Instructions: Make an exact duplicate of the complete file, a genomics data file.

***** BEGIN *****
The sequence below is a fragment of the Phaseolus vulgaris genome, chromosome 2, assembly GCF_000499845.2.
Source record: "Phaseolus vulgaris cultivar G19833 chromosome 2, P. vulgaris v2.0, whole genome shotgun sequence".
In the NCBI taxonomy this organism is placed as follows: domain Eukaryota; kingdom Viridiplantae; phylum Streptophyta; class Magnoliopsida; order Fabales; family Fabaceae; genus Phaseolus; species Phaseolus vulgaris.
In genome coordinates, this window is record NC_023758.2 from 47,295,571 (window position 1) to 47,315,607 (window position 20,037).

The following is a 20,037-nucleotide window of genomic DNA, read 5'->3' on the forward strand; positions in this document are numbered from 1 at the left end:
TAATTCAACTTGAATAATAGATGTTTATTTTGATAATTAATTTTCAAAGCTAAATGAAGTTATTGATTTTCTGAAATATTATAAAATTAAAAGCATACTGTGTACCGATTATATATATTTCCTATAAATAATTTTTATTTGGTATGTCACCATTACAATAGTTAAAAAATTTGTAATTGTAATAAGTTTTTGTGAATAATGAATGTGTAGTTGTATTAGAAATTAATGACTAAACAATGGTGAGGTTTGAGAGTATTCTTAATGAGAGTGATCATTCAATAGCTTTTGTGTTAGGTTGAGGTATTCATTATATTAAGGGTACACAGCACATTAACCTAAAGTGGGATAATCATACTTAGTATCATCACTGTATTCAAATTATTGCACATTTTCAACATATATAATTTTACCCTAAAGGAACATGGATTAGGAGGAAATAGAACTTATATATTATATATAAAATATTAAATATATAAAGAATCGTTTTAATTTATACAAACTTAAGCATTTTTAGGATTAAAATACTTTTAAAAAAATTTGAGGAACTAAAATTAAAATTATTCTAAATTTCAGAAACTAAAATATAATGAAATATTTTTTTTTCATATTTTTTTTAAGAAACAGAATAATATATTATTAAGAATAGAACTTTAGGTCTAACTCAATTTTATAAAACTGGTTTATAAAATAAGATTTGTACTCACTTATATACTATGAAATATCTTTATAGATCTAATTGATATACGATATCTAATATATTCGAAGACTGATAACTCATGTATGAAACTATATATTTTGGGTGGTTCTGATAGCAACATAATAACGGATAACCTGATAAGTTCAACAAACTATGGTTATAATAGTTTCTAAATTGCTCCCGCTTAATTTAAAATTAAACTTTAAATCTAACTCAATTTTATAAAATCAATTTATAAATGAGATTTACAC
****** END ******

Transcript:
The sequence below is a fragment of the Phaseolus vulgaris genome, chromosome 2, assembly GCF_000499845.2.
Source record: "Phaseolus vulgaris cultivar G19833 chromosome 2, P. vulgaris v2.0, whole genome shotgun sequence".
In the NCBI taxonomy this organism is placed as follows: domain Eukaryota; kingdom Viridiplantae; phylum Streptophyta; class Magnoliopsida; order Fabales; family Fabaceae; genus Phaseolus; species Phaseolus vulgaris.
In genome coordinates, this window is record NC_023758.2 from 47,295,571 (window position 1) to 47,315,607 (window position 20,037).

The following is a 20,037-nucleotide window of genomic DNA, read 5'->3' on the forward strand; positions in this document are numbered from 1 at the left end:
TAATTCAACTTGAATAATAGATGTTTATTTTGATAATTAATTTTCAAAGCTAAATGAAGTTATTGATTTTCTGAAATATTATAAAATTAAAAGCATACTGTGTACCGATTATATATATTTCCTATAAATAATTTTTATTTGGTATGTCACCATTACAATAGTTAAAAAATTTGTAATTGTAATAAGTTTTTGTGAATAATGAATGTGTAGTTGTATTAGAAATTAATGACTAAACAATGGTGAGGTTTGAGAGTATTCTTAATGAGAGTGATCATTCAATAGCTTTTGTGTTAGGTTGAGGTATTCATTATATTAAGGGTACACAGCACATTAACCTAAAGTGGGATAATCATACTTAGTATCATCACTGTATTCAAATTATTGCACATTTTCAACATATATAATTTTACCCTAAAGGAACATGGATTAGGAGGAAATAGAACTTATATATTATATATAAAATATTAAATATATAAAGAATCGTTTTAATTTATACAAACTTAAGCATTTTTAGGATTAAAATACTTTTAAAAAAATTTGAGGAACTAAAATTAAAATTATTCTAAATTTCAGAAACTAAAATATAATGAAATATTTTTTTTTCATATTTTTTTTAAGAAACAGAATAATATATTATTAAGAATAGAACTTTAGGTCTAACTCAATTTTATAAAACTGGTTTATAAAATAAGATTTGTACTCACTTATATACTATGAAATATCTTTATAGATCTAATTGATATACGATATCTAATATATTCGAAGACTGATAACTCATGTATGAAACTATATATTTTGGGTGGTTCTGATAGCAACATAATAACGGATAACCTGATAAGTTCAACAAACTATGGTTATAATAGTTTCTAAATTGCTCCCGCTTAATTTAAAATTAAACTTTAAATCTAACTCAATTTTATAAAATCAATTTATAAATGAGATTTACAC